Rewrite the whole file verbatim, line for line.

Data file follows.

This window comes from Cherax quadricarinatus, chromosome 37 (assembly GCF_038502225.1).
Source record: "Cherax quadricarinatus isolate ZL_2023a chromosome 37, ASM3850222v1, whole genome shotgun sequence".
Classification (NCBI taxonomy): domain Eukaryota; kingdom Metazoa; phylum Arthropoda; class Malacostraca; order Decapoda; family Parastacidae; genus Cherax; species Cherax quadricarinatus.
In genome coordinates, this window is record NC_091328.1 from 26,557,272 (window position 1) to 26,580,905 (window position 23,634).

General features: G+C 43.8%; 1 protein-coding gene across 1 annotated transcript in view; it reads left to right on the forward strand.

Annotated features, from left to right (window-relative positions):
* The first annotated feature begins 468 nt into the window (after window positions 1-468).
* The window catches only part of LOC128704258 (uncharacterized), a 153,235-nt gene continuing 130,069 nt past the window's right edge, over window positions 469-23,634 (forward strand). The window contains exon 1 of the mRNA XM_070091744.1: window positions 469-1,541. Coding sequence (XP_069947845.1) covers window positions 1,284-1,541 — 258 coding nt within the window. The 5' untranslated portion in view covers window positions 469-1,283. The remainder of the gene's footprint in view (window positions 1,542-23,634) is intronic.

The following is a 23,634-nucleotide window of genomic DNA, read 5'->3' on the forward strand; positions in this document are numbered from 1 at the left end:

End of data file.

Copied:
This window comes from Cherax quadricarinatus, chromosome 37 (assembly GCF_038502225.1).
Source record: "Cherax quadricarinatus isolate ZL_2023a chromosome 37, ASM3850222v1, whole genome shotgun sequence".
Classification (NCBI taxonomy): domain Eukaryota; kingdom Metazoa; phylum Arthropoda; class Malacostraca; order Decapoda; family Parastacidae; genus Cherax; species Cherax quadricarinatus.
In genome coordinates, this window is record NC_091328.1 from 26,557,272 (window position 1) to 26,580,905 (window position 23,634).

General features: G+C 43.8%; 1 protein-coding gene across 1 annotated transcript in view; it reads left to right on the forward strand.

Annotated features, from left to right (window-relative positions):
* The first annotated feature begins 468 nt into the window (after window positions 1-468).
* The window catches only part of LOC128704258 (uncharacterized), a 153,235-nt gene continuing 130,069 nt past the window's right edge, over window positions 469-23,634 (forward strand). The window contains exon 1 of the mRNA XM_070091744.1: window positions 469-1,541. Coding sequence (XP_069947845.1) covers window positions 1,284-1,541 — 258 coding nt within the window. The 5' untranslated portion in view covers window positions 469-1,283. The remainder of the gene's footprint in view (window positions 1,542-23,634) is intronic.

The following is a 23,634-nucleotide window of genomic DNA, read 5'->3' on the forward strand; positions in this document are numbered from 1 at the left end: